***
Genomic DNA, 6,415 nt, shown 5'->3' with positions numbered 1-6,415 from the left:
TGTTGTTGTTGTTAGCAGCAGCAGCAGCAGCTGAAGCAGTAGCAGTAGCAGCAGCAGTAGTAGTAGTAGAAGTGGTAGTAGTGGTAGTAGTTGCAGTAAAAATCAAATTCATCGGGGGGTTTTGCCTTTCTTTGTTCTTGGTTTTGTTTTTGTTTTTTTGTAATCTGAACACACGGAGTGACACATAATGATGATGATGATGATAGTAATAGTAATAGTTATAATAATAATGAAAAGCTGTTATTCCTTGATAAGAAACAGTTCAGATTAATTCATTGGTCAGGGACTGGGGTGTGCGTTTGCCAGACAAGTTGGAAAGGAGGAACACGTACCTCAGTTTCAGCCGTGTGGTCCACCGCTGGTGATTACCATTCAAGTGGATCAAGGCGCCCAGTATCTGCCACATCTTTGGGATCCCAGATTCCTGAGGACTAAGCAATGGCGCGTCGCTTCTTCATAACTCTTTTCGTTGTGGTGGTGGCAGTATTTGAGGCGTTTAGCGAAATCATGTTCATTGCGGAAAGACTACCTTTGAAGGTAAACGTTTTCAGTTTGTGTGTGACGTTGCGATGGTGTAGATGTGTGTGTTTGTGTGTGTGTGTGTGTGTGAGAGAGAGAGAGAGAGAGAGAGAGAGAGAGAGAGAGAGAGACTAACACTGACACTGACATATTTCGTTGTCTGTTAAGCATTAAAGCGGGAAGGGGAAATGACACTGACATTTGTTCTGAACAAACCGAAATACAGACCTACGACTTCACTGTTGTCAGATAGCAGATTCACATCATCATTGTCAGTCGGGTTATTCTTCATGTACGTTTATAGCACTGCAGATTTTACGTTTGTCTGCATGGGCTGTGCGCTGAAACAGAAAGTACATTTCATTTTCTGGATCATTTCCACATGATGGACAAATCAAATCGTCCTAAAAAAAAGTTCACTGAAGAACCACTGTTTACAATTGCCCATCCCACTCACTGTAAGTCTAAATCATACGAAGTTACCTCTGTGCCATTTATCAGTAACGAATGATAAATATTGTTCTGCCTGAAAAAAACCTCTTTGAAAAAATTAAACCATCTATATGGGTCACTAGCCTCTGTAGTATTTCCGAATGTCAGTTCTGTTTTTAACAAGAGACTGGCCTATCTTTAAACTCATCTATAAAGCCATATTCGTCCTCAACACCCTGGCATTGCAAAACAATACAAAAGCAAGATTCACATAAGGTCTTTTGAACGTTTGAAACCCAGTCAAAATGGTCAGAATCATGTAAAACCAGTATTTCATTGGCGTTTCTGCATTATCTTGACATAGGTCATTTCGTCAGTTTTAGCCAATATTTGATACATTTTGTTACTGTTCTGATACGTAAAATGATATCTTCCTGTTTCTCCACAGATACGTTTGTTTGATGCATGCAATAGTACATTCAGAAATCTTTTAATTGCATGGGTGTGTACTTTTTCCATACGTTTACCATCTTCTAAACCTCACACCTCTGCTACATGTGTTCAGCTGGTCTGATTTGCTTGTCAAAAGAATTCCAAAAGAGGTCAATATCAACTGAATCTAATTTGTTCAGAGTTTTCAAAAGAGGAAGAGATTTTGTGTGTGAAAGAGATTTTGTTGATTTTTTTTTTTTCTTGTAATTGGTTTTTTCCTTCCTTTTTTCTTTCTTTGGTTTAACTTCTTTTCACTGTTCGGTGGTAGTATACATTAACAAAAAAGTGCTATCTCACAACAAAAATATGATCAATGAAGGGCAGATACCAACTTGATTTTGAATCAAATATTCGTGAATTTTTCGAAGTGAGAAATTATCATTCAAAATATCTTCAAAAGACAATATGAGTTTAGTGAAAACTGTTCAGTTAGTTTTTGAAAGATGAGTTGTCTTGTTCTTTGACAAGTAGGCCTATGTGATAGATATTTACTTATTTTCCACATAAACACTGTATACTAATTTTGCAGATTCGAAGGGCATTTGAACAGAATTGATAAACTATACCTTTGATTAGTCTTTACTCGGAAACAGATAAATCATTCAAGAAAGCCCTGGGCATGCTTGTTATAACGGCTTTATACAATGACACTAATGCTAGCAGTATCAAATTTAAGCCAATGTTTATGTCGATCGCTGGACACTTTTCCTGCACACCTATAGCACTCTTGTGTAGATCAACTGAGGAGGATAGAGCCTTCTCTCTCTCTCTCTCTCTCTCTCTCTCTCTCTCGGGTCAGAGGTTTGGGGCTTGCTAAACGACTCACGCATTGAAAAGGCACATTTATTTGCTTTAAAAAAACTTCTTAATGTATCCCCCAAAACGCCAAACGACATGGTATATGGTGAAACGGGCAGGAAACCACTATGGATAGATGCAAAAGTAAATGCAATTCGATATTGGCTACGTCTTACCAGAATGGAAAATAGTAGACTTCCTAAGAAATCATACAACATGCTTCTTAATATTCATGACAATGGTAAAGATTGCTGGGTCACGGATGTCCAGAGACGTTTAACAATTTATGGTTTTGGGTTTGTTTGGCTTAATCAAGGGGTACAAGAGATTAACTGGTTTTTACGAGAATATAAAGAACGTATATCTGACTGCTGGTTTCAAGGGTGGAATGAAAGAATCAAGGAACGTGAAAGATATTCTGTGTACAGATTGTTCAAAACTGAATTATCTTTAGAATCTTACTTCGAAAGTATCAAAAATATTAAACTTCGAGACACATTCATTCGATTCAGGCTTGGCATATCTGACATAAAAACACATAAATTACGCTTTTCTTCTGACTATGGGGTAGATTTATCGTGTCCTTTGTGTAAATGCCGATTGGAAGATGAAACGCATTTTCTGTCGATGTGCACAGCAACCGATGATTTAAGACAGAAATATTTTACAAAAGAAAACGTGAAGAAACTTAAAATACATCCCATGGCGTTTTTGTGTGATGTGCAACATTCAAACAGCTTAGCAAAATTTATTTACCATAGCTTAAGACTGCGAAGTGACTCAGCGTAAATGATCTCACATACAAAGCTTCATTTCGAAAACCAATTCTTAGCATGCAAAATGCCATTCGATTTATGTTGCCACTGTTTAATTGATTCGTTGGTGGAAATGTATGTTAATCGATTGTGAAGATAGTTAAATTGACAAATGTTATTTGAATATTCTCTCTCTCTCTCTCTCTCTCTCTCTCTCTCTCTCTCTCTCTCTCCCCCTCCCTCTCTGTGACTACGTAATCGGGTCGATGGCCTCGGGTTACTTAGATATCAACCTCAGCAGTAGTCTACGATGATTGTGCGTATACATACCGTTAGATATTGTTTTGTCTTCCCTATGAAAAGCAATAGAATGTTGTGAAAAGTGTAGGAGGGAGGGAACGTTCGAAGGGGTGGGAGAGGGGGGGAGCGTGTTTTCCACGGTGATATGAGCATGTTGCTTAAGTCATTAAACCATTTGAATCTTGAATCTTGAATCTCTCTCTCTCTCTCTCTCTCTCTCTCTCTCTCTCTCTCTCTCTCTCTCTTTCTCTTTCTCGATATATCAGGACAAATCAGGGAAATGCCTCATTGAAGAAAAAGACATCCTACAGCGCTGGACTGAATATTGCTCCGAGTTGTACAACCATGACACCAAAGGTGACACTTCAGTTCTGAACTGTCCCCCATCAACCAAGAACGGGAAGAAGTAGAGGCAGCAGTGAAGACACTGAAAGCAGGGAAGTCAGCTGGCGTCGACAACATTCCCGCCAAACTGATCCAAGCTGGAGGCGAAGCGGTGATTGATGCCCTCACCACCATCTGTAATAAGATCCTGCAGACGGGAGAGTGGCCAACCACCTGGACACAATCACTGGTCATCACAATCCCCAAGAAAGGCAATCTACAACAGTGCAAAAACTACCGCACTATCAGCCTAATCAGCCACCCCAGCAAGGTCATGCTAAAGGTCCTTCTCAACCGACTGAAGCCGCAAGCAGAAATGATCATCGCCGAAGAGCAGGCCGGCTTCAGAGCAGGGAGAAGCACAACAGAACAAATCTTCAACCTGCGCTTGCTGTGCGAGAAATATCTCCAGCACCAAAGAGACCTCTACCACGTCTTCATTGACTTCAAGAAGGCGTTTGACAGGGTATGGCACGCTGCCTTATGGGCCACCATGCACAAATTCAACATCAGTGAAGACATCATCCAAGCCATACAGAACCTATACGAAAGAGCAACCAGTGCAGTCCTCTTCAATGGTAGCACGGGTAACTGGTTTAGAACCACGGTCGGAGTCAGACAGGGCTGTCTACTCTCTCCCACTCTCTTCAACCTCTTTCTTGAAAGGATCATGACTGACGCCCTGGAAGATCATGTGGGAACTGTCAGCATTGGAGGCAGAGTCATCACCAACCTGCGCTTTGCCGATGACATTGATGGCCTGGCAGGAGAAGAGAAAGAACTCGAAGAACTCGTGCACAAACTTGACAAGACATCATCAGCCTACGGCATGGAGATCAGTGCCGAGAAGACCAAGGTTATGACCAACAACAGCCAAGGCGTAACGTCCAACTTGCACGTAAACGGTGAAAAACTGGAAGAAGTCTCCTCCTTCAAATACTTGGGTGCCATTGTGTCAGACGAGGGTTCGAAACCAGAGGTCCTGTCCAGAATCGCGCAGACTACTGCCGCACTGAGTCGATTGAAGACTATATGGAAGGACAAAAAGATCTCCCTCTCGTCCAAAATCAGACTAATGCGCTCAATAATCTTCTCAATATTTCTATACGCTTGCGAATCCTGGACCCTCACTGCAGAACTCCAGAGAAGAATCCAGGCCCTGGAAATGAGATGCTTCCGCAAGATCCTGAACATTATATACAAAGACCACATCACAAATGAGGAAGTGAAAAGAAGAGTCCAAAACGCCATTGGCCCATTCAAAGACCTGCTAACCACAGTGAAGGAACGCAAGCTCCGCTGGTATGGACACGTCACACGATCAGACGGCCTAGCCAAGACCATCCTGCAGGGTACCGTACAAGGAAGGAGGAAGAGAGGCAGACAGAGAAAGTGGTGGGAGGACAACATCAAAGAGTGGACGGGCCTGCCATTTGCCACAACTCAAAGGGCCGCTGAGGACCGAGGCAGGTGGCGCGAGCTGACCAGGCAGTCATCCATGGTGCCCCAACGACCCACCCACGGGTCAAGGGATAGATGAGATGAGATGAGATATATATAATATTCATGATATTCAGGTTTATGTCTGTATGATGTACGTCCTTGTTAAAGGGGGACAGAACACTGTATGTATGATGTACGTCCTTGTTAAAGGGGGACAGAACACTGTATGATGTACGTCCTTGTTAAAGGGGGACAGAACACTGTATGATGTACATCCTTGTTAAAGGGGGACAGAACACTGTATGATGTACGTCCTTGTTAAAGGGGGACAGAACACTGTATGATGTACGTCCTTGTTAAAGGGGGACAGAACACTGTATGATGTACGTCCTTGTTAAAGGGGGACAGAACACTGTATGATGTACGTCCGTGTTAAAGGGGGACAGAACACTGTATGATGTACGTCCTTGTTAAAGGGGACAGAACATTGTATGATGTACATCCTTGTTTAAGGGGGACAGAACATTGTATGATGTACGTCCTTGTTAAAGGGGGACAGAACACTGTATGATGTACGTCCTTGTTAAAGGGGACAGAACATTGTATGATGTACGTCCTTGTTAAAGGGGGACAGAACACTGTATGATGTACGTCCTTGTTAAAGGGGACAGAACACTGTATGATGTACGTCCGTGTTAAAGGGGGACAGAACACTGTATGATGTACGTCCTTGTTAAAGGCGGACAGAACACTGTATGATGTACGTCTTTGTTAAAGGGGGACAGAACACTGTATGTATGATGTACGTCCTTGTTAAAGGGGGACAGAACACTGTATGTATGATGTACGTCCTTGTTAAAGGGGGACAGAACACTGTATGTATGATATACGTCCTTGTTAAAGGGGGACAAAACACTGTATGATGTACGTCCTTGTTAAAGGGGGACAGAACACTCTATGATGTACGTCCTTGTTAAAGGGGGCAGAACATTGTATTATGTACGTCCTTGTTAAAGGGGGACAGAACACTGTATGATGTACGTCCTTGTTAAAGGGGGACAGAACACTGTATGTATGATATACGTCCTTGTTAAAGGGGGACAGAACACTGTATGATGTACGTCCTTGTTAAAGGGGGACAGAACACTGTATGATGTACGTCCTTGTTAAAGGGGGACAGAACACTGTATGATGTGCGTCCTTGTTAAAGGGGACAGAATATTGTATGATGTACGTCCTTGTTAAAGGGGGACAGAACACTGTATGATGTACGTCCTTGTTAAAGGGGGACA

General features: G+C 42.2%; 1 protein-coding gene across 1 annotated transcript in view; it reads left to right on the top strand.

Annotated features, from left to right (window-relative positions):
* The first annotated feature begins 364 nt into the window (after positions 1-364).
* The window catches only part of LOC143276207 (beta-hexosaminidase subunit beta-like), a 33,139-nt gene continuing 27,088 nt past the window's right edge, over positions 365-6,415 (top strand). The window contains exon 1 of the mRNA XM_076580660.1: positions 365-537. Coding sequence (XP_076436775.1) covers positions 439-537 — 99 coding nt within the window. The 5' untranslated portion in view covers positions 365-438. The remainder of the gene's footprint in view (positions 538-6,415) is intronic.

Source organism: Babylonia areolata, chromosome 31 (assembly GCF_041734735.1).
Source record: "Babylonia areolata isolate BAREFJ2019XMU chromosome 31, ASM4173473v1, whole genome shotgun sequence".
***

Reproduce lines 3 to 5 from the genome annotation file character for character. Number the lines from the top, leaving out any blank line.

General features: G+C 42.2%; 1 protein-coding gene across 1 annotated transcript in view; it reads left to right on the top strand.

Annotated features, from left to right (window-relative positions):
* The first annotated feature begins 364 nt into the window (after positions 1-364).